On Monday 06 September 1943, a member of the 76 Sqdn, Flying Officer W W Goldberg, took off from Holme on Spalding Moor in the United Kingdom. His mission is mentioned elsewhere on Back to Normandy. You can find the other details of this mission by searching here. Training and cargo flights are not seperately mentioned as a mission. The plane left at 19:28.
He flew with a Handley Page Halifax (type V, serial DK223, code MP-N).
|Handley Page Halifax||V||DK223||MP-N||Holme on Spalding Moor||F/O W W Goldberg||19:28||Mannheim||Crashed NE of Saarbrucken Germany||Killed|
|Handley Page Halifax||V||DK223||MP-N||Holme on Spalding Moor||P/O S T Schmidt RNZAF||19:28||Mannheim||Crashed NE of Saarbrucken Germany||Killed|
|Handley Page Halifax||V||DK223||MP-N||Holme on Spalding Moor||P/O A F Smith||19:28||Mannheim||Crashed NE of Saarbrucken Germany||PoW|
|Handley Page Halifax||V||DK223||MP-N||Holme on Spalding Moor||Sgt A F Todd RCAF||19:28||Mannheim||Crashed NE of Saarbrucken Germany||Killed|
|Handley Page Halifax||V||DK223||MP-N||Holme on Spalding Moor||Sgt E V Dean||19:28||Mannheim||Crashed NE of Saarbrucken Germany||Killed|
|Handley Page Halifax||V||DK223||MP-N||Holme on Spalding Moor||Sgt W H Saunders||19:28||Mannheim||Crashed NE of Saarbrucken Germany||Killed|
|Handley Page Halifax||V||DK223||MP-N||Holme on Spalding Moor||Sgt F Watling||19:28||Mannheim||Crashed NE of Saarbrucken Germany||Killed|
Campaign report of the USAAF:
5 September 1943 (Eighth Air Force):: VIII Air Support Command Mission 48: 3 marshalling yards are targeted. 72 B-26's are dispatched to 2 marshalling yards at Ghent, Belgium; 31 bomb one yard at 0827 hours; 32 bomb the second yard at 0831 hours; the 36 B-26's dispatched to the marshalling yard at Courtrai, France are recalled due to weather; 38 B-26's are damaged; casualties are 4 WIA.
6 September 1943 (Eighth Air Force):: VIII Bomber Command Mission 91: Aircraft and bearing factories in and around Stuttgart, Germany are targeted but extensive clouds prevent all but a few B-17's from attacking the primary targets. Formations become separated and disorganized and attack targets of opportunity in a wide area. 1.
151 of 181 B-17's of the 1st Bombardment Division attack various targets of opportunity at 0951-1017 hours; they claim 32-6-21 Luftwaffe aircraft; 27 B-17's are lost, 9 are damaged beyond repair and 47 damaged; casualties are 14 WIA and 153 MIA. 2. 111 of 157 B-17's of the 3d Bombardment Division hit Stuttgart and various targets of opportunity at 0940-1229 hours; they claim 66-14-29 Luftwaffe aircraft; 18 B-17's are lost, 1 is damaged beyond repair and 69 damaged; casualties are 2 KIA, 13 WIA and 180 MIA. 3. 60 of 69 B-24's of the 2d Bombardment Division fly a diversion. 176 P-47's fly escort for the B-17's; they claim 1-0-0 Luftwaffe aircraft; 1 P-47 is lost. Strong fighter opposition is encountered and 45 B-17's are lost.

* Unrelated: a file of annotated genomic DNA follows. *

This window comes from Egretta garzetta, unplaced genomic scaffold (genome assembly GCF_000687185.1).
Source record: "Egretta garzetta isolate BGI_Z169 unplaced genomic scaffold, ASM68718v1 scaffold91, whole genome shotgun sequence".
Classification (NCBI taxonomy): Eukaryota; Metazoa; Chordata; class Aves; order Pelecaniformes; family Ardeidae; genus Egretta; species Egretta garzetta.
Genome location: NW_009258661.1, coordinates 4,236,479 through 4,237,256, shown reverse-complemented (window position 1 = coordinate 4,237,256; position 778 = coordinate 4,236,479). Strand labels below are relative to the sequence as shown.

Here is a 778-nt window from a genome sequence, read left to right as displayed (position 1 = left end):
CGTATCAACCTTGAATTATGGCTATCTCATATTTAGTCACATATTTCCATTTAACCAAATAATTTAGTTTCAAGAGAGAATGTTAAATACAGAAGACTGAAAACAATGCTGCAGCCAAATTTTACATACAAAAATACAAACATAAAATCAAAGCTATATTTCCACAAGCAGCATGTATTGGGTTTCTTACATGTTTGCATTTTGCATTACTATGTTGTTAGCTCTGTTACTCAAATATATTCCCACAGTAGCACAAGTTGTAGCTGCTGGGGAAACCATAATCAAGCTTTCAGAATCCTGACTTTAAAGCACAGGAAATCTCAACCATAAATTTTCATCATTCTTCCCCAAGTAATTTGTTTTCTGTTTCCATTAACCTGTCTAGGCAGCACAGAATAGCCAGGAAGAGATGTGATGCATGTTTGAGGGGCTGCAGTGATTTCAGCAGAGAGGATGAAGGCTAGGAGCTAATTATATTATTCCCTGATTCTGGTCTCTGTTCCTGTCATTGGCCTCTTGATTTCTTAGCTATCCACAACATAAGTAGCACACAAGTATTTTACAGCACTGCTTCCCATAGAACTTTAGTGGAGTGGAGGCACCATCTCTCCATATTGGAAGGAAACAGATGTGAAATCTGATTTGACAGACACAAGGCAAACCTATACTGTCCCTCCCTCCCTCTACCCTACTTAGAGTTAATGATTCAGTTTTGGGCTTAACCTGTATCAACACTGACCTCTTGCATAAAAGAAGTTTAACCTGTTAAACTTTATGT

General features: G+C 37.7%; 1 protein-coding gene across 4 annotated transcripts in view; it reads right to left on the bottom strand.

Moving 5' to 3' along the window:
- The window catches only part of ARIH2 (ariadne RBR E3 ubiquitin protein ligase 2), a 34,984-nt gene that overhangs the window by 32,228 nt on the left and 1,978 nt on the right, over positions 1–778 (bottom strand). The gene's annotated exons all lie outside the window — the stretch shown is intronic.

VIII Air Support Command Missions 50 and 51. 1. 144 B-26's are dispatched to the marshalling yards at Ghent, Belgium and Rouen, France; the Ghent mission is recalled when bad weather prevents the fighter escort from taking off; 66 hit Rouen at 0738 and 0739 hours; 3 B-26's are damaged; casualties are 1 WIA. 2. 144 B-26's are dispatched to the marshalling yards at Amiens and Serqueux, France; 126 hit the targets at 1755 to 1757 hours; 3 B-26's are damaged.
Campaign report of the RAF:
5/6 September 1943
605 aircraft - 299 Lancasters, 195 Halifaxes, 111 Stirlings - ordered to carry out a second 'double' attack, this time against Mannheim and Ludwigshafen. 34 aircraft - 13 Halifaxes, 13 Lancasters, 8 Stirlings - lost, 5.6 per cent of the force. The target area for this double attack was clear of cloud and the Pathfinder marking plan worked perfectly. Ground-markers were placed on the eastern side of Mannheim so that the bombing of the Main Force - approaching from the west - could move back across Mannheim and then into Ludwigshafen on the western bank of the Rhine. The creepback did not become excessive and severe destruction was caused in both targets.
4 Mosquitos to Düsseldorf, 25 aircraft minelaying in the German Bight, near Texel and off Brest and Lorient. No aircraft lost.
6/7 September 1943
Munich: 257 Lancasters and 147 Halifaxes.
The Pathfinders found that Munich was mostly covered by cloud and neither their ground-markers nor their skymarkers were very effective. Most of the Main Force crews could do no more than bomb on a timed run from the Ammersee, a lake situated 21 miles south-west of the target. The bombing was mostly scattered over the southern and western parts of the city. 16 aircraft - 13 Halifaxes, 3 Lancasters - lost, 4.0 per cent of the force. With thanks to the RAF and USAAF.net!
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